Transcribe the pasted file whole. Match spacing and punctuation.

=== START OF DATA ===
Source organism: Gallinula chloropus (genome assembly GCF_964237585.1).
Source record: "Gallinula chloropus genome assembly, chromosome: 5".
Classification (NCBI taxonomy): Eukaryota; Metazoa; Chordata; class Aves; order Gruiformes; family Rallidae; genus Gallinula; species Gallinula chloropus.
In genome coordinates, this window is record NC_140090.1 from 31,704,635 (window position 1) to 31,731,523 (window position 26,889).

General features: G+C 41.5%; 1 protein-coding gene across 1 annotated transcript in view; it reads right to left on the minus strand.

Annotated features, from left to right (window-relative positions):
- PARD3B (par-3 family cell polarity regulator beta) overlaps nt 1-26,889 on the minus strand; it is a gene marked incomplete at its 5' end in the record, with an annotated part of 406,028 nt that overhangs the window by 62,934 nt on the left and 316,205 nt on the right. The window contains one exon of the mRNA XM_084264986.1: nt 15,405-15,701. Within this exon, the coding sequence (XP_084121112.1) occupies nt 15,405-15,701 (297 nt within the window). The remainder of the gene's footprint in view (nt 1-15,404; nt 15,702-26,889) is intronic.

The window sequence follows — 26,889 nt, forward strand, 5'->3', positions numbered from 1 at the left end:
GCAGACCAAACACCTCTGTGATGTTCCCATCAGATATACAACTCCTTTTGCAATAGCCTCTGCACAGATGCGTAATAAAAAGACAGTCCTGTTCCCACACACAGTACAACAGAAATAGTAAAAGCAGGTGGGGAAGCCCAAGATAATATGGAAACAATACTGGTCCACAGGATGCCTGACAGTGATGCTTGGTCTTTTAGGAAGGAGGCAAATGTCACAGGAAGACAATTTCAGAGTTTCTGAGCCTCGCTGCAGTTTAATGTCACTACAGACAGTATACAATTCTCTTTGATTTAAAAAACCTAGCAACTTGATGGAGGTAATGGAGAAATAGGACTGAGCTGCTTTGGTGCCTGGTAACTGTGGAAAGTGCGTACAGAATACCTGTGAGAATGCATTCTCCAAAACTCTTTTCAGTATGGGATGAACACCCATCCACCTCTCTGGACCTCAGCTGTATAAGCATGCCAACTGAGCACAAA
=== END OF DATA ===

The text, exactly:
Source organism: Gallinula chloropus (genome assembly GCF_964237585.1).
Source record: "Gallinula chloropus genome assembly, chromosome: 5".
Classification (NCBI taxonomy): Eukaryota; Metazoa; Chordata; class Aves; order Gruiformes; family Rallidae; genus Gallinula; species Gallinula chloropus.
In genome coordinates, this window is record NC_140090.1 from 31,704,635 (window position 1) to 31,731,523 (window position 26,889).

General features: G+C 41.5%; 1 protein-coding gene across 1 annotated transcript in view; it reads right to left on the minus strand.

Annotated features, from left to right (window-relative positions):
- PARD3B (par-3 family cell polarity regulator beta) overlaps nt 1-26,889 on the minus strand; it is a gene marked incomplete at its 5' end in the record, with an annotated part of 406,028 nt that overhangs the window by 62,934 nt on the left and 316,205 nt on the right. The window contains one exon of the mRNA XM_084264986.1: nt 15,405-15,701. Within this exon, the coding sequence (XP_084121112.1) occupies nt 15,405-15,701 (297 nt within the window). The remainder of the gene's footprint in view (nt 1-15,404; nt 15,702-26,889) is intronic.

The window sequence follows — 26,889 nt, forward strand, 5'->3', positions numbered from 1 at the left end:
GCAGACCAAACACCTCTGTGATGTTCCCATCAGATATACAACTCCTTTTGCAATAGCCTCTGCACAGATGCGTAATAAAAAGACAGTCCTGTTCCCACACACAGTACAACAGAAATAGTAAAAGCAGGTGGGGAAGCCCAAGATAATATGGAAACAATACTGGTCCACAGGATGCCTGACAGTGATGCTTGGTCTTTTAGGAAGGAGGCAAATGTCACAGGAAGACAATTTCAGAGTTTCTGAGCCTCGCTGCAGTTTAATGTCACTACAGACAGTATACAATTCTCTTTGATTTAAAAAACCTAGCAACTTGATGGAGGTAATGGAGAAATAGGACTGAGCTGCTTTGGTGCCTGGTAACTGTGGAAAGTGCGTACAGAATACCTGTGAGAATGCATTCTCCAAAACTCTTTTCAGTATGGGATGAACACCCATCCACCTCTCTGGACCTCAGCTGTATAAGCATGCCAACTGAGCACAAA